Online meetings have become commonplace these days, thanks to technological advances. Though this has paved the way to greater convenience and cost-effectiveness, it has also challenged facilitators to find effective techniques for engaging virtual attendees – people who are not physically present in an actual conference room. One strategy and technique that has proven effective is the use of PowerPoint presentations.


Creating this visual aid isn’t a walk in the park. It demands analytic thinking not only for presenting ideas but for customizing its meaningful aesthetics as well. Picking fonts, colors and illustrations can’t just be done randomly. Everything element has to complement the others in order for the presentation to accomplish its major purposes:


  • To reinforce the message of the meeting facilitator
  • To engage the attendees and help them go with the flow
  • To facilitate faster comprehension, leading to a more efficient decision-making process


conclusionThough content is of utmost importance when crafting a presentation, we can’t just pay little attention to its design. Living in a visual world, our sense of sight has a powerful influence on our emotions and behavior. When viewing a presentation, the eyes do not only read the text; they also take in all the non-verbal cues the slides convey. Thus it is important to remember the following points in designing PowerPoint presentations.



The background is one of the most prominent features in a presentation, yet it has to remain “in the back seat.” Keep it simple so as not to distract the readers from your main points, but not so plain it doesn’t forward your message or your brand at all.  It’s advisable to keep the same background through all the slides, but if there’s a need to change it to complement some particular text, at least choose analogous colors.



paintYou can’t underestimate the power of colors. A number of case studies have already proven that color is a major consideration when customers buy a product. Further, colors also serve as a non-verbal medium of communication. Each hue evokes an emotion as viewers (consciously or sub-consciously) associate natural circumstances, historical events, cultural factors and personal experience.

There are thousands of possibilities for color combinations. To help you determine if you’ve picked the right blend, you should be able to answer “yes” to the following questions:


  • Do the colors provide a high contrast between the background and the text?
  • Do the colors reinforce the message of the presentation?
  • Do the colors look pleasing and professional?



Graphics in a presentation are not decorations; they are there for a purpose. You know your chart, illustration, table or animation has a valid bearing on a slide if:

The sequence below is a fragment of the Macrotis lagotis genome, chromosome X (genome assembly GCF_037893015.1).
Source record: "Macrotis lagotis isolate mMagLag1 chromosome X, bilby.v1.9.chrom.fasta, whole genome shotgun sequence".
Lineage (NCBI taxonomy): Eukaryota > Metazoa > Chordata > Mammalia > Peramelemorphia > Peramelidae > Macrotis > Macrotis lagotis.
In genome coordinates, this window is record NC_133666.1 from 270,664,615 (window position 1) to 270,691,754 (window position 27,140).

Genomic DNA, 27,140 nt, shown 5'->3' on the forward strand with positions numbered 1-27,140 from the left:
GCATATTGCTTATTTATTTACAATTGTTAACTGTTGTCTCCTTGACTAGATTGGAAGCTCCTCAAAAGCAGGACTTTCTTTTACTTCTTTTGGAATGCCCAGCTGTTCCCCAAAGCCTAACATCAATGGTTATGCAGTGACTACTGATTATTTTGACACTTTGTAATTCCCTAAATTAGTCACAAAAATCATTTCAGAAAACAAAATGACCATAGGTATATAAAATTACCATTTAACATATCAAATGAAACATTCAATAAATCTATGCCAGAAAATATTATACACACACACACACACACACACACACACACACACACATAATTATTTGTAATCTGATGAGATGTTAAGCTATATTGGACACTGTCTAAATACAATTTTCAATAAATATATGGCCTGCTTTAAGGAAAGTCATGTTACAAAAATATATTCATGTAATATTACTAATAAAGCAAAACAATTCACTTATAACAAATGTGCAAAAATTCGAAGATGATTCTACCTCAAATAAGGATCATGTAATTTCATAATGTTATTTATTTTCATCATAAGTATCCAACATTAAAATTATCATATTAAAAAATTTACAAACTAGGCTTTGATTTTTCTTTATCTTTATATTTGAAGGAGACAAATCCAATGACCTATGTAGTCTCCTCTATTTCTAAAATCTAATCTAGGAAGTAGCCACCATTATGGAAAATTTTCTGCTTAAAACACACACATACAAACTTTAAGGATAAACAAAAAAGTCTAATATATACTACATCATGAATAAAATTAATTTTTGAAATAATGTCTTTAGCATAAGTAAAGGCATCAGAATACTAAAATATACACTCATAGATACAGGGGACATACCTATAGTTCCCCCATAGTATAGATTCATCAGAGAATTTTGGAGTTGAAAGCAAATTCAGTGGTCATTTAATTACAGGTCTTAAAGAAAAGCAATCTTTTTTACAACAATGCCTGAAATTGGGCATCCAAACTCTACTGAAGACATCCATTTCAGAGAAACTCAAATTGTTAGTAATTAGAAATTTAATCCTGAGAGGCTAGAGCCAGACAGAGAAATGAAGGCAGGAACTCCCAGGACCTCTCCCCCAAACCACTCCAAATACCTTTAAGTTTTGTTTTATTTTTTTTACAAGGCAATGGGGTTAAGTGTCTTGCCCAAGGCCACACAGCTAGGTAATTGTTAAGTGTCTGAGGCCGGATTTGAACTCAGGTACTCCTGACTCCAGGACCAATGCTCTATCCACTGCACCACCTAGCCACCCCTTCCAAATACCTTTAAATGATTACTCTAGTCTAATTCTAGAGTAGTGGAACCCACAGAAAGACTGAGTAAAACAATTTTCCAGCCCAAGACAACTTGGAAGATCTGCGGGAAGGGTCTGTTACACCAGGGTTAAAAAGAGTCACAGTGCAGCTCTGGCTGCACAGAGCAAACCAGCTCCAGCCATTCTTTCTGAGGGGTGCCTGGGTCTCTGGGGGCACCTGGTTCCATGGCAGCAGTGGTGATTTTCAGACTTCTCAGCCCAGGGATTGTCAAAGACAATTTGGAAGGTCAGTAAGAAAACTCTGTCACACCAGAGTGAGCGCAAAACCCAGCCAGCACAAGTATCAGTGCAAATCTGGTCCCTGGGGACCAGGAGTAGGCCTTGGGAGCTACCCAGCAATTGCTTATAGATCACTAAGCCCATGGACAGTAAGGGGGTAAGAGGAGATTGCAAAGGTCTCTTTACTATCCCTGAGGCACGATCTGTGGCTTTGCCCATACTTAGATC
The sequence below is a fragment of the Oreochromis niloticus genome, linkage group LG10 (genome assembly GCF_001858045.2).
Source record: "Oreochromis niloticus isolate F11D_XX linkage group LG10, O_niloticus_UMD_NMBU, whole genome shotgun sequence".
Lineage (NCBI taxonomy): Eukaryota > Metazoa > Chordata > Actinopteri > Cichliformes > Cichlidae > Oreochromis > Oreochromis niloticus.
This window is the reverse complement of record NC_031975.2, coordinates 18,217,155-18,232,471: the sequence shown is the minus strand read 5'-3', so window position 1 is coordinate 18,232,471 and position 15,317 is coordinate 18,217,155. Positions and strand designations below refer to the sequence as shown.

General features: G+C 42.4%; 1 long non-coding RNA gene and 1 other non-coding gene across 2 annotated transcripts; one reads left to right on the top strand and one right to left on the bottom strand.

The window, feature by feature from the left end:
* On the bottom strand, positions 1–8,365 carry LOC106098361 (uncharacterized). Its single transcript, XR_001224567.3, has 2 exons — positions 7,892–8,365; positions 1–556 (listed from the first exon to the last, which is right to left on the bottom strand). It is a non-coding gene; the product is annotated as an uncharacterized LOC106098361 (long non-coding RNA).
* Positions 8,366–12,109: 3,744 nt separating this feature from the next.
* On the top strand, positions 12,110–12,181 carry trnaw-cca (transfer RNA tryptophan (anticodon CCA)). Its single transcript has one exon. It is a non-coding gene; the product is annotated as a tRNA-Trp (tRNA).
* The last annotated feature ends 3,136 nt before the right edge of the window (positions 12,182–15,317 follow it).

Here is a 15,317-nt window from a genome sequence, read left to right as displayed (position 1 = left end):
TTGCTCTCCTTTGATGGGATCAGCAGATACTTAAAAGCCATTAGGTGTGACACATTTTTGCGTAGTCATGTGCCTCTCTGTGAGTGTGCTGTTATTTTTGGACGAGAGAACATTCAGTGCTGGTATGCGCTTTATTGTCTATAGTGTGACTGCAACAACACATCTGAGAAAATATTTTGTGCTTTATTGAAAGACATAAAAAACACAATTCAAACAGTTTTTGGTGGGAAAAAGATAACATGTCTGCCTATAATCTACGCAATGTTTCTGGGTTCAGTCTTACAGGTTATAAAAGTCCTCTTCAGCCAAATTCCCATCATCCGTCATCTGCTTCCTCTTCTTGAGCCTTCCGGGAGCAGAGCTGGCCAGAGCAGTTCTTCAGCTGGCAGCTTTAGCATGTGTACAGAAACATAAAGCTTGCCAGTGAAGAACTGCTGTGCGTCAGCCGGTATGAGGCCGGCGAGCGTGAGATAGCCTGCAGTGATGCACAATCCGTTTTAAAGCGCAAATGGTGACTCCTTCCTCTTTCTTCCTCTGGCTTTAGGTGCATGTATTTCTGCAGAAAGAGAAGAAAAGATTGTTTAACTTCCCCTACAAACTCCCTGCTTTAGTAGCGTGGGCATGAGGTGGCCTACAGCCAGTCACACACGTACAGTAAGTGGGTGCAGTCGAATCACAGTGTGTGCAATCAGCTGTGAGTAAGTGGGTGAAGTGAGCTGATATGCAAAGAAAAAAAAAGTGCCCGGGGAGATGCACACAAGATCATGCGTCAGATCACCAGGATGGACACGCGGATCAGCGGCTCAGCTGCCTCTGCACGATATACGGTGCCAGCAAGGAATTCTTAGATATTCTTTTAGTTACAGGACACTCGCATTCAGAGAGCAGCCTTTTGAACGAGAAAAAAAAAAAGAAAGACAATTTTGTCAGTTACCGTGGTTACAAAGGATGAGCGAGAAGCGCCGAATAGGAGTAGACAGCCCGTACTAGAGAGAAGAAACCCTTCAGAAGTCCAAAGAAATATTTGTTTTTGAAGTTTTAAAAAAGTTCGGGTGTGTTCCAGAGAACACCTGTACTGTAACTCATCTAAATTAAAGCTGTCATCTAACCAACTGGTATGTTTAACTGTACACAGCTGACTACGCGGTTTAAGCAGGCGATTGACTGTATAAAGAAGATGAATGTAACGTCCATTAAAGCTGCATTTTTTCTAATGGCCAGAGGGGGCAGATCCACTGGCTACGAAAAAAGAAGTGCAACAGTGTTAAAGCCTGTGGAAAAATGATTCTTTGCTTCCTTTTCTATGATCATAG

• It is highly relevant to the topic; using stock photos as slide fillers is not a good idea.
  • It can replace a huge chunk of text.
  • It can present data in a simple, organized manner.
  • It tells a story and evokes an emotion.
  • It captures the audience’s attention and elicits a reaction.


Make sure that the graphics you use are of high quality. Pixelated images make your presentation look unprofessional and difficult to understand.



Arial GridWith the overwhelming number of fonts available, it’s easy to be confused about which one fits your presentation best. To resolve this dilemma, here’s the truth: There’s no single, ideal font style for PowerPoint presentations; it will all boil down to personal preferences. Just make sure you follow these guidelines:


  • Choose an easy-to-read font. What good is a cool typeface if the viewers won’t take time to read the text?
  • Use one to two font styles throughout the presentation, for consistency. Using too many typefaces messes up your presentation.
  • Font size should be at least 30 points. Using a small font to make room for more bullets or graphics isn’t convincing at all. Take it from Guy Kawasaki, a Japanese-American speaker and author from Silicon Valley.


After designing your template or slide, review it again and see how each element complements the others. If the background, graphics, fonts and colors strengthen your main points, then you can say you’ve done an excellent job.


Have we missed an important visual tip for creating a presentation? Let us know by leaving a comment.


About the Author is a leading provider of unique, effective and captivating PowerPoint templates. It also blogs about slide design, presentation skill improvement, and PowerPoint advanced tricks.




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Posted by Agnes Jozwiak

Agnes is the Brand & Communication Director at ClickMeeting.

Time to move your events online. Do it with ClickMeeting


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